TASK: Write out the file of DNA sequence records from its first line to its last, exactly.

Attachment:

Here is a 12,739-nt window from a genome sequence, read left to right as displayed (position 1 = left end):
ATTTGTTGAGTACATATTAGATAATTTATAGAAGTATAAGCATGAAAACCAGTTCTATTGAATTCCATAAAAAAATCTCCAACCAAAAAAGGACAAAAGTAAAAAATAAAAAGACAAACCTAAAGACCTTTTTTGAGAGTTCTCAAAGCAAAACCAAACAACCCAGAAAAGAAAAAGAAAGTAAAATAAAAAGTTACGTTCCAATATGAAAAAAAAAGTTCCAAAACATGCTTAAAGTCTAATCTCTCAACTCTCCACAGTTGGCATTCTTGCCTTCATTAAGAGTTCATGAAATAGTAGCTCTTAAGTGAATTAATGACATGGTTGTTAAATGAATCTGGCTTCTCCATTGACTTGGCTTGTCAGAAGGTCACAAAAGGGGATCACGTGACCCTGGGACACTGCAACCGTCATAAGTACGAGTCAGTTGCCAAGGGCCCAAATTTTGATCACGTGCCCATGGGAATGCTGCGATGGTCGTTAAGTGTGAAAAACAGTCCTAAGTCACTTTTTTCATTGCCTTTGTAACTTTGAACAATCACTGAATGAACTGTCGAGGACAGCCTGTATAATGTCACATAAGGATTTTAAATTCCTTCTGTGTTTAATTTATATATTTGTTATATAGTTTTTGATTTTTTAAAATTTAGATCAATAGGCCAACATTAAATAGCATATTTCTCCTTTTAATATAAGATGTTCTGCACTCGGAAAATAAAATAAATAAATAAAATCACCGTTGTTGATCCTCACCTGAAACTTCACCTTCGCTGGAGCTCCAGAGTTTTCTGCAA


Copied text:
Here is a 12,739-nt window from a genome sequence, read left to right as displayed (position 1 = left end):
ATTTGTTGAGTACATATTAGATAATTTATAGAAGTATAAGCATGAAAACCAGTTCTATTGAATTCCATAAAAAAATCTCCAACCAAAAAAGGACAAAAGTAAAAAATAAAAAGACAAACCTAAAGACCTTTTTTGAGAGTTCTCAAAGCAAAACCAAACAACCCAGAAAAGAAAAAGAAAGTAAAATAAAAAGTTACGTTCCAATATGAAAAAAAAAGTTCCAAAACATGCTTAAAGTCTAATCTCTCAACTCTCCACAGTTGGCATTCTTGCCTTCATTAAGAGTTCATGAAATAGTAGCTCTTAAGTGAATTAATGACATGGTTGTTAAATGAATCTGGCTTCTCCATTGACTTGGCTTGTCAGAAGGTCACAAAAGGGGATCACGTGACCCTGGGACACTGCAACCGTCATAAGTACGAGTCAGTTGCCAAGGGCCCAAATTTTGATCACGTGCCCATGGGAATGCTGCGATGGTCGTTAAGTGTGAAAAACAGTCCTAAGTCACTTTTTTCATTGCCTTTGTAACTTTGAACAATCACTGAATGAACTGTCGAGGACAGCCTGTATAATGTCACATAAGGATTTTAAATTCCTTCTGTGTTTAATTTATATATTTGTTATATAGTTTTTGATTTTTTAAAATTTAGATCAATAGGCCAACATTAAATAGCATATTTCTCCTTTTAATATAAGATGTTCTGCACTCGGAAAATAAAATAAATAAATAAAATCACCGTTGTTGATCCTCACCTGAAACTTCACCTTCGCTGGAGCTCCAGAGTTTTCTGCAA